Clearwater Secondary School’s (CSS) Youth Council has started taking steps toward making the high school, as well as the community at large, more environmentally friendly.
At the school level, CSS has put a stop to the use of plastic ziplock bags in the cafeteria and is looking at sectioned recycling bins, mostly to address the abundance of Tim Horton’s cups that account for a large part of the school’s waste.
To help its efforts Youth Council brought in waste reduction coordinator with the Thompson-Nicola Regional District (TNRD), Andrew Roebbelen, to give a presentation on recycling to help make everyone more aware of changes the group plans on making.
“(Within) our student council, most of us are pretty passionate about the environment and we think talking about it is good, but we need to start taking action now,” said Josee Cooperman, Grade 11 representative for the CSS Youth Council.
“We did have a bin for Tim Horton’s cups for a couple of weeks, but most of the stuff that ended up in those bins wasn’t what was supposed to go in there; it’s difficult for kids to leave class just to dispose of their garbage properly so we thought we’d have to make it more accessible and we asked the rep from the TNRD to come and give a presentation on recycling to make kids more receptive for when we do actually bring in the new recycling bins.”
One of the problems with recycling at CSS is the matter of whose responsibility it will be to sort through the waste materials, with Cooperman noting it’s been “really kind” teachers disposing of the recycling in their respective classrooms themselves, and after getting the new bins, one of the next steps will be finding a dedicated person to take on the task going forward.
Roebbelen added the initiative is feasible and elaborated a bit on what it would take to get it off the ground.
“They brought me in to speak specifically about the duel stream recycling they want to get into the schools; they want to be able to divert a lot of that single use stuff, like Tim’s cups and Dairy Queen cups they’re finding a lot of in their waste streams, and if they were to properly sort and make sure those things are empty, they could actually be recycled at the eco-depot,” he said.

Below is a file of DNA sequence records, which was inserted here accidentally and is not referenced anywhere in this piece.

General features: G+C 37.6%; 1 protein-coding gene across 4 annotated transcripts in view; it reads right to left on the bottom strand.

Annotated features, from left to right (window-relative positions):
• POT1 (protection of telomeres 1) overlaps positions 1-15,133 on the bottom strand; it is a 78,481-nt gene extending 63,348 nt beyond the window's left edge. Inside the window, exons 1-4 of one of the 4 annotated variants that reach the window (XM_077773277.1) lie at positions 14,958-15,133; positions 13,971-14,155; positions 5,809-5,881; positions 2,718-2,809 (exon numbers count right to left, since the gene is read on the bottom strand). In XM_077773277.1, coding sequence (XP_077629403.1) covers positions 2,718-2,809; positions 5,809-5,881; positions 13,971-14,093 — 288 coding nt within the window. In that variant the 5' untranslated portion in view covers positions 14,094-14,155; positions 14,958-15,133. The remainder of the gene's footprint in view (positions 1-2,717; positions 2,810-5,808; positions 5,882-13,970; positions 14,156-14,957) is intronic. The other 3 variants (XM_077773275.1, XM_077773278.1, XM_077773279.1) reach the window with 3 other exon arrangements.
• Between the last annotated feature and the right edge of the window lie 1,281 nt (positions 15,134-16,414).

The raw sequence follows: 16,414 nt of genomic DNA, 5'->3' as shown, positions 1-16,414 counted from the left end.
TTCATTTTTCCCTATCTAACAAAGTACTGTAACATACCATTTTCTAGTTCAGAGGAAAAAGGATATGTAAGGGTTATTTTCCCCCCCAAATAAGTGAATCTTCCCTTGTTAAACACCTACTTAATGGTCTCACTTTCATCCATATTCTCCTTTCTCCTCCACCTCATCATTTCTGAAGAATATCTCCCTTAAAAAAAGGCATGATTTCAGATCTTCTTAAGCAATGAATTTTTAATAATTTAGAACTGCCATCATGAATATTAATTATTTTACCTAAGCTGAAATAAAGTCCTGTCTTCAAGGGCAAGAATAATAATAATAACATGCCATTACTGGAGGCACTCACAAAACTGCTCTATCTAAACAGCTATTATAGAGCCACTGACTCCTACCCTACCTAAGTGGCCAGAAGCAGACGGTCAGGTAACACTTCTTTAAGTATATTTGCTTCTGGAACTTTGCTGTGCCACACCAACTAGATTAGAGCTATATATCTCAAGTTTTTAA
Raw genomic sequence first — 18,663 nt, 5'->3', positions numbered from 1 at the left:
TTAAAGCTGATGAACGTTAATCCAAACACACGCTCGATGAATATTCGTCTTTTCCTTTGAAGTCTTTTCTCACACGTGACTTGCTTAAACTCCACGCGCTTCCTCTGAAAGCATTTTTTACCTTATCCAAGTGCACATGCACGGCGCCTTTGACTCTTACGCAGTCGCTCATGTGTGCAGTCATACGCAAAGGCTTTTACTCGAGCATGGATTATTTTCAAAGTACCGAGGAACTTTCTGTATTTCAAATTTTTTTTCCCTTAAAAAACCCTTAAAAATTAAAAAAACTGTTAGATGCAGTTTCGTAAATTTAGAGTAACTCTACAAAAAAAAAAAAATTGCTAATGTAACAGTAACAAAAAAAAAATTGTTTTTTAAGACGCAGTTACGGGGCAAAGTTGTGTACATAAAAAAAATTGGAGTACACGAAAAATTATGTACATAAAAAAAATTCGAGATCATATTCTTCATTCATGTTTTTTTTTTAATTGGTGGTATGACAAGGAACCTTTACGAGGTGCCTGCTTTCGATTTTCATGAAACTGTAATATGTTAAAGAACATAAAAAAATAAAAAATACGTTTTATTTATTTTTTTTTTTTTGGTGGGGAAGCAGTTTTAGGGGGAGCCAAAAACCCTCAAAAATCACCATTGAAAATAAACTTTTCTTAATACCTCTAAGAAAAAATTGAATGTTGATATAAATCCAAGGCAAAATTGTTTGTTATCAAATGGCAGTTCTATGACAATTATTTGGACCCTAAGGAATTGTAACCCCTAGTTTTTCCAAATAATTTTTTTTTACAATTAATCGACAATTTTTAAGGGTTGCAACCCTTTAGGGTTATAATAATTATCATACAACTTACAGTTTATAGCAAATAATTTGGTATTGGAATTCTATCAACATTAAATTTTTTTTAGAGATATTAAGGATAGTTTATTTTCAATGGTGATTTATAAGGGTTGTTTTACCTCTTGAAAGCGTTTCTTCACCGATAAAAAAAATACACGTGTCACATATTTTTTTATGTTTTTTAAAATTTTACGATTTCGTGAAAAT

“They’re looking at a split recycle bin, something that’s going to accommodate signs above to make it really clear for students and staff to know what goes in each side of the recycle bin—the challenge now is for them to work with their collector to bring that material separate from garbage.”
At the community level, the Youth Council went before the District of Clearwater (DOC) Council to present a letter, urging the DOC to ban single-use plastic bags in the municipality.
“We presented it in front of the city council and they asked us what we’d want to do on a smaller scale in our school, that’s when we came up with the idea of the sectioned recycling bins,” Cooperman said.
“They seemed really interested and I think a lot of (council members) were excited the youth were coming to them; I believe it will happen eventually, but of course change comes slowly and there will have to be small steps taken before banning them completely, but I think that it’s realistic in the next few years.”
Roebellen added CSS Youth Council isn’t the first group in the TNRD to wage war on single-use plastic bags, with similar advocates in Kamloops trying to ban the items in the city.
According to Roebellen, Victoria is the only city in B.C. to ban the single-use plastic completely and is also the first in Canada to follow through with the initiative.